Siri, the on-board virtual assistant in Apple’s iOS, is getting fussy. Because according to various reports (and confirmed by ourselves), the software is now refusing to answer questions concerning music charts if users aren’t subscribed to Apple Music.
If, like me, you’ve chosen to cancel your Apple Music subscription (in the end, I guess the negatives just outweighed the positives), then you’ll be able to try this for yourself. Launch Siri, ask any question you like about music charts and rankings (such as, “Hey Siri, what are the most popular songs today?”), and await your answer … or, rather, your response. You’ll get a personalized version of the below message:
Sorry, Joe. I can’t look up the music charts for you. You don’t seem to be subscribed to Apple Music.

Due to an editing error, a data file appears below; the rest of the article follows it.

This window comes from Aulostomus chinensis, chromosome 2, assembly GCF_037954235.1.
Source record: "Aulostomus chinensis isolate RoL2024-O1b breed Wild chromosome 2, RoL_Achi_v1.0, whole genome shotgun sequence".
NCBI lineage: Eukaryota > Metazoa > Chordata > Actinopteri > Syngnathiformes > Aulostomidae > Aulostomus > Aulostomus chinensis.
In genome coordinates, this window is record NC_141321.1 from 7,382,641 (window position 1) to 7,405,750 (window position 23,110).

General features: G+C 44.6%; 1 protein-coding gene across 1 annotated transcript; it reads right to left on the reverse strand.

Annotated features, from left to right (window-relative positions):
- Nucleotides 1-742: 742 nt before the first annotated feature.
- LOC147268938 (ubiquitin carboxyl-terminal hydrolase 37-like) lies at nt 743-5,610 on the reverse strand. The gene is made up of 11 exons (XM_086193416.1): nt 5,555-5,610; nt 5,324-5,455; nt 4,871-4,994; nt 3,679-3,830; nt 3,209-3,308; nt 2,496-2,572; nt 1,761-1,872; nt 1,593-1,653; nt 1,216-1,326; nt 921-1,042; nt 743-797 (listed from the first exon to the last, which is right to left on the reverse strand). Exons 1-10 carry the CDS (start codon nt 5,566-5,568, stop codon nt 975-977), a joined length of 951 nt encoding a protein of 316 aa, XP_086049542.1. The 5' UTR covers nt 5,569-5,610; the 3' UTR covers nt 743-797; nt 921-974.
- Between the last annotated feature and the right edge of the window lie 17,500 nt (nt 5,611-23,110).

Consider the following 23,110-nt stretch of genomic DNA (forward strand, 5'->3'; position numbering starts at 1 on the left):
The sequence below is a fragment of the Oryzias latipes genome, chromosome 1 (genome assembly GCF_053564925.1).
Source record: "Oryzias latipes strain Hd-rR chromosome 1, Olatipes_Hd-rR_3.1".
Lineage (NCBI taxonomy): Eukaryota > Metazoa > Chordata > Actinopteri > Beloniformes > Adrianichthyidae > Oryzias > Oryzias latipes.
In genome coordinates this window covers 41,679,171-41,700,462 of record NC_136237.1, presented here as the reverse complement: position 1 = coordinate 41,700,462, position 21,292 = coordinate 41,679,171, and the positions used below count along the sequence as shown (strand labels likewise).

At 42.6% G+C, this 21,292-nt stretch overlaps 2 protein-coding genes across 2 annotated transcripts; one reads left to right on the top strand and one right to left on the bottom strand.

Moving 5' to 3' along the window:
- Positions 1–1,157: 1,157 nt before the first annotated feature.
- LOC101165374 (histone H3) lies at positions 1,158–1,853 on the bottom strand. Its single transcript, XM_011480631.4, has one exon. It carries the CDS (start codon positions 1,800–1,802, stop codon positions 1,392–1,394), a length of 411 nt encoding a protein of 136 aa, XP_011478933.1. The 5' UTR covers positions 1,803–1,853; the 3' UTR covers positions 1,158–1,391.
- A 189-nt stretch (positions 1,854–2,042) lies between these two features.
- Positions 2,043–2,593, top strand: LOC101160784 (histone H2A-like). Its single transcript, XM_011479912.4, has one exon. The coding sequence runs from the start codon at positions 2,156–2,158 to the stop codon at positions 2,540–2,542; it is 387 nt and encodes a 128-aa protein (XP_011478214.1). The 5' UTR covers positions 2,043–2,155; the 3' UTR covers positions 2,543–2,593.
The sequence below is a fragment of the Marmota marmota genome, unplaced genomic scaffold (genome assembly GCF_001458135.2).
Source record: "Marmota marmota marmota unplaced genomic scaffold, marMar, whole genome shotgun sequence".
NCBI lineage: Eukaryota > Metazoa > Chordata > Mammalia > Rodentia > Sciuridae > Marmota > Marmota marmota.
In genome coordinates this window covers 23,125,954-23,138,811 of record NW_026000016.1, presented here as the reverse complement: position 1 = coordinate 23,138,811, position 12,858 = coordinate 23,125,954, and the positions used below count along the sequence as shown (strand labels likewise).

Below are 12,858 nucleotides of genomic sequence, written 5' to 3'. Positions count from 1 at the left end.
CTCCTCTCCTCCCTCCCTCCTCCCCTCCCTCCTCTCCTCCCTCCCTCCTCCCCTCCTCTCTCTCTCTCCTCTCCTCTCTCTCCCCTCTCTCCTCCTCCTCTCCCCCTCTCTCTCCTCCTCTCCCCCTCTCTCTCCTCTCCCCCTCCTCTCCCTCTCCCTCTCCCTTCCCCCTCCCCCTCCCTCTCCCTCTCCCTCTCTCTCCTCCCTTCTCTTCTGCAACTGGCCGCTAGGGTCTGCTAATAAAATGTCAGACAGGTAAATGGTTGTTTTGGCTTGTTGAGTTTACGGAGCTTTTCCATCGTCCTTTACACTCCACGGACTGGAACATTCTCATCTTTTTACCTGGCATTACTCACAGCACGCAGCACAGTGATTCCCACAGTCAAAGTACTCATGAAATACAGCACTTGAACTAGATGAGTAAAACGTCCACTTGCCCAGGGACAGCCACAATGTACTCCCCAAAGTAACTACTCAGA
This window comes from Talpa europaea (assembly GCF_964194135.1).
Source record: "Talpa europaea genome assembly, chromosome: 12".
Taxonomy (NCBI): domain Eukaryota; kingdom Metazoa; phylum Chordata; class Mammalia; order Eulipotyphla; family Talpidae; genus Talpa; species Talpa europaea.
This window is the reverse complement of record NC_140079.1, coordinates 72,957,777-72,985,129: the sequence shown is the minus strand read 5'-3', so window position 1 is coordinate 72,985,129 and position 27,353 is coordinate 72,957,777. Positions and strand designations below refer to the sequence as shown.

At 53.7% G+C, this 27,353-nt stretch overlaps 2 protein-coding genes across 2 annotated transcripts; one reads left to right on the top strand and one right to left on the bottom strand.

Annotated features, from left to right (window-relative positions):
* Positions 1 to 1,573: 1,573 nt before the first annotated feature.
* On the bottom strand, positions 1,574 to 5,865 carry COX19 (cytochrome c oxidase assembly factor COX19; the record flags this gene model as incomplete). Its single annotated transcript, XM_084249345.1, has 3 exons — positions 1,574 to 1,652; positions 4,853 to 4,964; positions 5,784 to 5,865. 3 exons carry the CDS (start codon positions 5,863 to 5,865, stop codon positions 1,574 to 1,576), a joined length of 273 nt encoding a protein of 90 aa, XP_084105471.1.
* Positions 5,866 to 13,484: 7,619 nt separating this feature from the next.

And that’s all there is to it.
Naturally, voices from around the Internet are condemning Siri (and Apple) for limiting its service in this way. After all, Apple Music ships with Beats 1 free of charge, so why not allow all users, rather than those with a spare $9.99/month, to gain an insight into on-trend music? Moreover, asking Siri about popular movie rentals yields a prompt response, with percentage rating for popular films sourced from Rotten Tomatoes. You’ve then got the option of renting or purchasing individual films from the iTunes Store, which seems sensible.
I guess, when it comes down to it, this highlights how music discovery, including access to dynamically changing charts based on users’ listening habits, is a core feature of Apple Music, and isn’t something Cupertino wants to give away. I have to say, too, that even though I didn’t subscribe in the end, this chart feature was one of my favorite aspects of Apple Music (and remains one of just a few elements which could tempt me back to the service).
Of course, access to music charts (and more) is only an in-app purchase away. Though whether Apple Music’s feature set justifies its monthly price tag is something only individual users can decide.
Via: Business Insider